By this time next year, faculty will be assembled, curriculums nearly finalized, and applications and registration likely open for the first rollout of a few of these programs. Meanwhile, I’ll continue working with some organizations one-on-one as well as working with the rock stars already on the SFCM team to ignite this vision.
When I moved on from the California Symphony, I said I wanted to make a bigger impact beyond one organization. I said I had hope and excitement for the future of classical music. I said I believe we can change the narrative.
All of this is as true today as it was five months ago. And I am betting that we’ll be making it more true together very soon.
About the Author
Aubrey Bergauer defies trends, and then makes her own. In a time when many arts organizations are finding it more and more difficult to meet rising ticket, subscription, and fundraising goals, Bergauer has dramatically increased earned and contributed revenue at organizations ranging from Seattle Opera to the Bumbershoot Music & Arts Festival to the California Symphony. Hailed by San Francisco Chronicle as a “dynamic and innovative administrator,” her focus on not just engaging — but retaining — new audiences grew Seattle Opera’s BRAVO! Club to the largest group for young patrons in the nation, led the Bumbershoot Festival to achieve an unprecedented 43% increase in revenue, and propelled the California Symphony to double the size of its audience and nearly quadruple the donor base.
A graduate of Rice University with degrees in Music Performance and Business, for the last 15 years Bergauer has used music to make the world around her better, through programs that champion social justice and equality, through marketing and audience development tactics on the forefront of trends and technology, and through proving and sharing what works in the rapidly changing landscape of funding, philanthropy, and consumer behavior.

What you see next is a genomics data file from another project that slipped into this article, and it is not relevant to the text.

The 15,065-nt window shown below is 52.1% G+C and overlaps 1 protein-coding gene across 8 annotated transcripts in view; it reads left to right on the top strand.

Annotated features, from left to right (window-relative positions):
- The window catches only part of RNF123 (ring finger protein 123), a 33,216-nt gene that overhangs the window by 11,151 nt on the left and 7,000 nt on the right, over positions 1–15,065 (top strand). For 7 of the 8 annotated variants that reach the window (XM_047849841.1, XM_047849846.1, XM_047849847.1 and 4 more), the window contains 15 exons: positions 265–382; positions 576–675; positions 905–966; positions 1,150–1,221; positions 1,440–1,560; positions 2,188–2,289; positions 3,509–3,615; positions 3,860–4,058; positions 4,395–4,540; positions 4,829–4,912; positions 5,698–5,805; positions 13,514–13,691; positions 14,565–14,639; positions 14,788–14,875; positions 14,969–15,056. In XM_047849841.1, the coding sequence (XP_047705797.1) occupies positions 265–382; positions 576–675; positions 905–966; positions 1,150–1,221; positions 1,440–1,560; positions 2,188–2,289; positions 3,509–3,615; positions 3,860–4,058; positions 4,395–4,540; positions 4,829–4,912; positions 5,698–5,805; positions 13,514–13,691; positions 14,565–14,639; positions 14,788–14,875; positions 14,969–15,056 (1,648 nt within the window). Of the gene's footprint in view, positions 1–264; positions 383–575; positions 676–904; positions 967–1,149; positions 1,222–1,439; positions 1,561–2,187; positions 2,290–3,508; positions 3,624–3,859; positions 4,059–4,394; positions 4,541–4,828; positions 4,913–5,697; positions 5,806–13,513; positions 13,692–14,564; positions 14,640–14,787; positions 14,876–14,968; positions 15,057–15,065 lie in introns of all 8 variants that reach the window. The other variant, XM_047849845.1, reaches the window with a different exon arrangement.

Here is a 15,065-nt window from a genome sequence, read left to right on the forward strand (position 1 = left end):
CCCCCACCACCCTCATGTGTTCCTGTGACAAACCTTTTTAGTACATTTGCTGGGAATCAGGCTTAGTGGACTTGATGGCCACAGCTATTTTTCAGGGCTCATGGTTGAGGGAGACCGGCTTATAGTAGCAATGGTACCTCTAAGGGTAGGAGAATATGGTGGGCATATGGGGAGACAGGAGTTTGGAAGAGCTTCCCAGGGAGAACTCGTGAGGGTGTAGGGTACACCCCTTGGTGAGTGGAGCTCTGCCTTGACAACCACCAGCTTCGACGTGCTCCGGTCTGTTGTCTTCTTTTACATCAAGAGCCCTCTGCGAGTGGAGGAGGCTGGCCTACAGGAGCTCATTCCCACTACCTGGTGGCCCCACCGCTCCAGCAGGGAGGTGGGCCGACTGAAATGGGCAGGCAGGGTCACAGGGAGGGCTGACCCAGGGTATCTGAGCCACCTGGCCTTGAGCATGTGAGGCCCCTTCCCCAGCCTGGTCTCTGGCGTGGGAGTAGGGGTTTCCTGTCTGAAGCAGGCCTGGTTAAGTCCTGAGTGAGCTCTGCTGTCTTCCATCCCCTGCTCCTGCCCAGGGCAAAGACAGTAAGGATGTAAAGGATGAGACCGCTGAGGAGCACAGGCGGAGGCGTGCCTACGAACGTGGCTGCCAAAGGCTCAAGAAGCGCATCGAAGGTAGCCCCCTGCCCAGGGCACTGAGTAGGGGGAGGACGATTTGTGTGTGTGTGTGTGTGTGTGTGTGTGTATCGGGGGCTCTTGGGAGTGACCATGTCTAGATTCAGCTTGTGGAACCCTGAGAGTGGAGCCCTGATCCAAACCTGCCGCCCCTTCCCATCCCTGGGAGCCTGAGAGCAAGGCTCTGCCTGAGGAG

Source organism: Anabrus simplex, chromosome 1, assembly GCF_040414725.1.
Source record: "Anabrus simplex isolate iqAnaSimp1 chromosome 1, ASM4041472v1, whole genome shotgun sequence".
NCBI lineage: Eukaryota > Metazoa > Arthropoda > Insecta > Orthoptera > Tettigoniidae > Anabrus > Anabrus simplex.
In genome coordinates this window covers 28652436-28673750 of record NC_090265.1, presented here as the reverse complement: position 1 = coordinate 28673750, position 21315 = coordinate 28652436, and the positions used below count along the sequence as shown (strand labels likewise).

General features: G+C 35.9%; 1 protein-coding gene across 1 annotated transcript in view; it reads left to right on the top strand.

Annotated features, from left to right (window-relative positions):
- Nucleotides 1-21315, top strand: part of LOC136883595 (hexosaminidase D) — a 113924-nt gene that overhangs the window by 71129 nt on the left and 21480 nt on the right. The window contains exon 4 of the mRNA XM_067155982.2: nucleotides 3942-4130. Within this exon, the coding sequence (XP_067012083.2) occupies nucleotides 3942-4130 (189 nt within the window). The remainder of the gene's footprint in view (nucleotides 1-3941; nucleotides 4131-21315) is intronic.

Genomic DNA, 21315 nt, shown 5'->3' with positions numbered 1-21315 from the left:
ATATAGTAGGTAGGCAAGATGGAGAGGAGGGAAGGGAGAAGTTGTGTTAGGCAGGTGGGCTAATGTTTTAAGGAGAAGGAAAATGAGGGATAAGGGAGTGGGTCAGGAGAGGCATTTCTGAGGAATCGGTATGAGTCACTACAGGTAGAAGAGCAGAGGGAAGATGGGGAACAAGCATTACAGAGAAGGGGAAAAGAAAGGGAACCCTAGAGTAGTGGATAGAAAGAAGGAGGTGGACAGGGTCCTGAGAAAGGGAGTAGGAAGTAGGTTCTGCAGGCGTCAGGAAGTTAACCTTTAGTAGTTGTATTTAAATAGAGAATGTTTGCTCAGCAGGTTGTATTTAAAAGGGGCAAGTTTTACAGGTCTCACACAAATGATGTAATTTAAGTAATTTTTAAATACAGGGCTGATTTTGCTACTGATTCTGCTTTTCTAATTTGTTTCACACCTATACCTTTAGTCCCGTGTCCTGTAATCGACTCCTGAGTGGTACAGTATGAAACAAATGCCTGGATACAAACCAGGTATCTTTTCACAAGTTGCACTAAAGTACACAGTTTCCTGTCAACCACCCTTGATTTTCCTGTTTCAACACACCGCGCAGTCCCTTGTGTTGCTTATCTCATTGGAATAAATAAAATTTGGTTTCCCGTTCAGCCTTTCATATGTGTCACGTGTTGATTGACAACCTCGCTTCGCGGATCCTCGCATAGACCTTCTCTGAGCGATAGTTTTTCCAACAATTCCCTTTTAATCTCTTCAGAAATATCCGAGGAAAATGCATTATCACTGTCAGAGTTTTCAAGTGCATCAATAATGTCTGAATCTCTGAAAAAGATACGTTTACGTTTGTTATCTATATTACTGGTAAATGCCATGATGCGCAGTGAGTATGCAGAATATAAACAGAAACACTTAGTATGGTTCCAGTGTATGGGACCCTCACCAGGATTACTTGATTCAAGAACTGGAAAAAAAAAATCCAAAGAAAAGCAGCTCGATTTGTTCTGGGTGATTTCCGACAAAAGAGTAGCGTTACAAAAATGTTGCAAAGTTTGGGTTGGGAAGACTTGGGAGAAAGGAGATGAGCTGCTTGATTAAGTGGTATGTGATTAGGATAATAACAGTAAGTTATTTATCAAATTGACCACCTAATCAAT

Bergauer has shared her ideas in speaking engagements across North America, including conferences for Adobe’s Magento, Capacity Interactive, Opera America, Orchestras Canada, and the League of American Orchestras. Praised for her leadership which “points the way to a new style of audience outreach,” (Wall Street Journal) and which drove the California Symphony to become “the most forward-looking music organization around” (San Jose Mercury News), Bergauer’s ability to strategically and holistically examine and advance every facet of the organization, instilling and achieving common goals and vision across what are usually siloed marketing, development, and artistic departments, is creating a transformational change in the audience, in the office, on the stage, in the community, and is changing the narrative for the classical music industry. aubreybergauer.com